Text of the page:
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Oh, and I have to write the first four terms...
So to sum up, the sequence is neither arithmetic nor geometric
Wouldn't term 2 be 5/2?
oh right, made a typo and mixed up d and the second term you are correct, T2 = 2+1/2 = 5/2
Ok, could you check term one as well? I'm getting 2.
yeah another very silly typo, 1+1/1 = 1+1 = 2...lol not sure how i missed that...
The first four terms are T1 = 1+1/1 = 2 T2 = 2+1/2 = 5/2 T3 = 3+1/3 = 10/3 T4 = 4+1/4 = 17/4 So the first four terms are T1 = 2 T2 = 5/2 T3 = 10/3 T4 = 17/4
I have another problem like this one... t sub n = 16 times 2^2n Same thing, figure out what kind it is, if any, and give the first four terms.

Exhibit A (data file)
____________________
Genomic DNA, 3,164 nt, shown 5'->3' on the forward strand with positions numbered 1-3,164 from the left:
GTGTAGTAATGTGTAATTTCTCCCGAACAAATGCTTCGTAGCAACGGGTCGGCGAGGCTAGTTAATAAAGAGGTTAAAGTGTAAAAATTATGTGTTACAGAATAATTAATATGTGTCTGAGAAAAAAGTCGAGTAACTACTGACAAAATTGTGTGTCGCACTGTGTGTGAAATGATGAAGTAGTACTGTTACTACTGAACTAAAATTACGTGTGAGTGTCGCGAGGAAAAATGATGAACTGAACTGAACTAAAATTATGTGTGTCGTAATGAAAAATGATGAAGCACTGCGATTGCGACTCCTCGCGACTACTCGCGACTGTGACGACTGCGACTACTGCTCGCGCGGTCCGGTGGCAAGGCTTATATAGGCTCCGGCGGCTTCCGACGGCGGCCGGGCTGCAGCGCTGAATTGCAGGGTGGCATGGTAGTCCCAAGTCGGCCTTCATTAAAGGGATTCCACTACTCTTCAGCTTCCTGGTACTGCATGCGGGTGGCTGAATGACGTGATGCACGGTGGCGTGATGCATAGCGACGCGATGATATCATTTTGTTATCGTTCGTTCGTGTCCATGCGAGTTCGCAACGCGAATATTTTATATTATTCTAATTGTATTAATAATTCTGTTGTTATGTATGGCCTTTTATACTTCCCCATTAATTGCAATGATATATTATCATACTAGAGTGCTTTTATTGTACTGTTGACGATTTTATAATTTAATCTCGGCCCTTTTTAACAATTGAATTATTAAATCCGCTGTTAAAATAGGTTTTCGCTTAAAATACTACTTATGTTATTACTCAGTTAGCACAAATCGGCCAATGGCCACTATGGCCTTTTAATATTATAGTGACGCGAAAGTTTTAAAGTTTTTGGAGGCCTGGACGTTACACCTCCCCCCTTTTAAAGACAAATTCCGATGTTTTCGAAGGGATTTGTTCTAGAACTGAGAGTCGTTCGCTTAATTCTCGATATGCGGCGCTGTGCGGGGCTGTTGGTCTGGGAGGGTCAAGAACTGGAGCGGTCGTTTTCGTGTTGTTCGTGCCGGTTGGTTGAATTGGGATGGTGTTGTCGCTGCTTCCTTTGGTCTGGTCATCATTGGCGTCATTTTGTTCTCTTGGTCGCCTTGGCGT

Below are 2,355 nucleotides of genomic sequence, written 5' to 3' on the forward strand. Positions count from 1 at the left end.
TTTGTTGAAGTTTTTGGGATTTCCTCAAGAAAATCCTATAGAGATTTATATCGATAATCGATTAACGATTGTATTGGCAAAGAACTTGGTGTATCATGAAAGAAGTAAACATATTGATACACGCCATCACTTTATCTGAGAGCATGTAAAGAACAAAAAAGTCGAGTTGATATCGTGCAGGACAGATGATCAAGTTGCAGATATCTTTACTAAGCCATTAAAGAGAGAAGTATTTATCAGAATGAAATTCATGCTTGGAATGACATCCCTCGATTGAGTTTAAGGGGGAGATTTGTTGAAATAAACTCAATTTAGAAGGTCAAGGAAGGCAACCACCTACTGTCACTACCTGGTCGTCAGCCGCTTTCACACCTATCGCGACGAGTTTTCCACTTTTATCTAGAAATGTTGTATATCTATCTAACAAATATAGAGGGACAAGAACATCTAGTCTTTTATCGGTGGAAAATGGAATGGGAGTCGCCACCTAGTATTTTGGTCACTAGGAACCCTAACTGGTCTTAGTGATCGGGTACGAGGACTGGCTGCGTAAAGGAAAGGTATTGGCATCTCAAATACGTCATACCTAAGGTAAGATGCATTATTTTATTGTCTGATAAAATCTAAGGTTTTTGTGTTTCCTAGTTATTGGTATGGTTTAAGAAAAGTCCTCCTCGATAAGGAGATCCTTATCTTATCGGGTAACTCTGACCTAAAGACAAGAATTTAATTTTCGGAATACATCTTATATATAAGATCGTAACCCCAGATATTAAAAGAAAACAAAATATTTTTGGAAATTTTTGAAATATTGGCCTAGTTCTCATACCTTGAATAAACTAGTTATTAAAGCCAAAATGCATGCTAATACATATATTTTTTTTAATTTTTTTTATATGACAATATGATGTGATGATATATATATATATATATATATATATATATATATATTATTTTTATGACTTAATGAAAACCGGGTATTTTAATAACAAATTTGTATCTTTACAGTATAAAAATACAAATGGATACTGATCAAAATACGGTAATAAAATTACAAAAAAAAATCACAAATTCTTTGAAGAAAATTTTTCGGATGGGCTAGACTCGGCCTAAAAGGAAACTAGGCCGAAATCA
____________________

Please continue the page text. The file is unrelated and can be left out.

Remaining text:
T1 = 16*2^(2*1) = 16*2^2 = 16*4 = 64 T2 = 16*2^(2*2) = 16*2^4 = 16*16 = 256 T3 = 16*2^(2*3) = 16*2^6 = 16*64 = 1024 T4 = 16*2^(2*4) = 16*2^8 = 16*256 = 4096 So the first four terms are T1 = 64 T2 = 256 T3 = 1024 T4 = 4096 My initial guess is that this is a geometric sequence (since we have an exponential expression) If this is case, then the following must be true r = T2/T1 r = T3/T2 r = T4/T3 where r is some number that is the same for all 3 equations So r = T2/T1 = 256/64 = 4, which makes r = 4 r = T3/T2 = 1024/256 = 4, which makes r = 4, so far so good, last one r = T4/T3 = 4096/1024 = 4, which makes r = 4 The common ratio is r = 4 every time. So this is indeed a geometric sequence. Alternatively, we can write T[n] = 16*2^(2n) into the form T[n] = 16 * 2^n * 2^n T[n] = 16*(2*2)^n T[n] = 16*(4)^n and we can say that the last equation shown above is in the form T[n] = a*r^n where r = 4. This further confirms that this is a geometric sequence.